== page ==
Considerations in Choosing Your New Cat

Caring for a cat brings many years of unconditional companionship and joy to our lives. Choosing the right cat for your home is essential to avoid behavioral problems that can make for a rocky relationship with your pet. Whether to adopt a kitten or an adult cat, take in a stray, select a male or a female, or have more than one cat are just a couple of the important questions to ask before making a decision that will last 15 to 20 years.

Many behavioral problems (not health related) with adult cats stem from improper socialization at a very young age. This should be realized when taking in an abandoned kitten that may not be fully weaned. If possible, a kitten this young should be introduced to adult cats as soon as possible in order to receive socialization skills and discipline that a human can not communicate. Bottle raised kittens have reputations for being aggressive toward people and other pets.

All healthy kittens are playful and silly. Their antics are necessary practice for learning hunting skills. Being nocturnal animals, kittens may practice a lot at night while you are trying to sleep. A cat’s true personality is not well revealed to an owner until adulthood. While having a kitten can be a lot of fun, some owners may choose to adopt an adult cat with an easy going, calm demeanor and forego the rambunctious kitten stage.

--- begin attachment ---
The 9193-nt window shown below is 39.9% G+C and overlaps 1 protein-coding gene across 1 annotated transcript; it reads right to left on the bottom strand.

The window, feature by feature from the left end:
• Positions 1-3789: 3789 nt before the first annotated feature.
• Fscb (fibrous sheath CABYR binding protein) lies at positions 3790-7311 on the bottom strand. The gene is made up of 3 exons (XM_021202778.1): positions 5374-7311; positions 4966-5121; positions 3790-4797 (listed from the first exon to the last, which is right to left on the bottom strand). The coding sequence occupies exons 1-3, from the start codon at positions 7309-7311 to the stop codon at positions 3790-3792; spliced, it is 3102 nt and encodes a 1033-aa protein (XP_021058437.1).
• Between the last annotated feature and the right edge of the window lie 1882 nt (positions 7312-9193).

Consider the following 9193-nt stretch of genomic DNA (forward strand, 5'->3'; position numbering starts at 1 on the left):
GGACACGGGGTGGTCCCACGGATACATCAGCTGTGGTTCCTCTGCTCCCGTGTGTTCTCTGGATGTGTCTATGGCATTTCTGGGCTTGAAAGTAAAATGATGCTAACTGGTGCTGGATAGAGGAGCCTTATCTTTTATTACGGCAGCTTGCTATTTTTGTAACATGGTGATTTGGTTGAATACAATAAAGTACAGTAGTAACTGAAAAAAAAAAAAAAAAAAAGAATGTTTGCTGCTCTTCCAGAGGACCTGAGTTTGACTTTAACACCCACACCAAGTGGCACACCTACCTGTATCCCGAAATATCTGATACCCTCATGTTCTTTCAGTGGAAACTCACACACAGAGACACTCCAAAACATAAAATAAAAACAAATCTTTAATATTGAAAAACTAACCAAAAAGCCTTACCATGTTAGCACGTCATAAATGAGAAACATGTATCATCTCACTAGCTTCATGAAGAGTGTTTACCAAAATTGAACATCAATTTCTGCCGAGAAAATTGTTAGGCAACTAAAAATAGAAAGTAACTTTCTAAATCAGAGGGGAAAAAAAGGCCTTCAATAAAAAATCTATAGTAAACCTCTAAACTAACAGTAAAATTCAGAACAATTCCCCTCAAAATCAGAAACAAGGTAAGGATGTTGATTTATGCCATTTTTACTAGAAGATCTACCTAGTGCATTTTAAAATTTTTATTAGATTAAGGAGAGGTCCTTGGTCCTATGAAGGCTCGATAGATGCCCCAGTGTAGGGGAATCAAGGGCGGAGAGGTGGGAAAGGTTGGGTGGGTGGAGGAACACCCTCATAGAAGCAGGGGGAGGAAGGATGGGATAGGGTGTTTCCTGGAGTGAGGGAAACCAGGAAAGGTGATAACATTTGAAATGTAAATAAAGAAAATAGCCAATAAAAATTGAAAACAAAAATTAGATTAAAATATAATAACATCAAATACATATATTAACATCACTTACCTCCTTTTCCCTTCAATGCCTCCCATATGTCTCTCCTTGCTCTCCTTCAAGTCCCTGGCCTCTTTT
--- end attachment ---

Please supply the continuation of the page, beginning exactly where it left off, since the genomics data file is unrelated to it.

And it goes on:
Whether to choose a male or female cat is a purely personal preference. Some people’s personalities better mesh with one or the other. Spend time with numerous cats of both sexes to see if you prefer one over another. Males may tend to be a little more social with people and other pets, but this stereotype does not always hold true.

Cats adopted from shelters are usually mixed breeds. If you want to purchase a specific cat breed, be sure to do some research about any health problems or behaviors to which the cat may be predisposed. You will also want to get references from the breeder to be sure they are reputable. Consider the hundreds of thousands of homeless kitties in shelters each year before purchasing a cat just because you like the markings or body shape.

Two cats can give each other company, but three or more cats can lead to conflicts. Cats have strict hierarchies and territories. Introducing a new cat into the multiple cat household can upset the established boundaries. A trial adoption may want to be considered, if possible, to test the cats’ interactions.

Of course, it is most important to be sure that a new cat is healthy. It should have a thorough veterinary examination before taking it home and exposing other pets. The cat’s eyes will be bright and clear, and its coat will be shiny and well groomed. There should be no discharge from the nose, eyes, or ears. Stools should be formed. The doctor will check the cat for intestinal parasites, viral diseases like leukemia, and external parasites like ear mites and ringworm.

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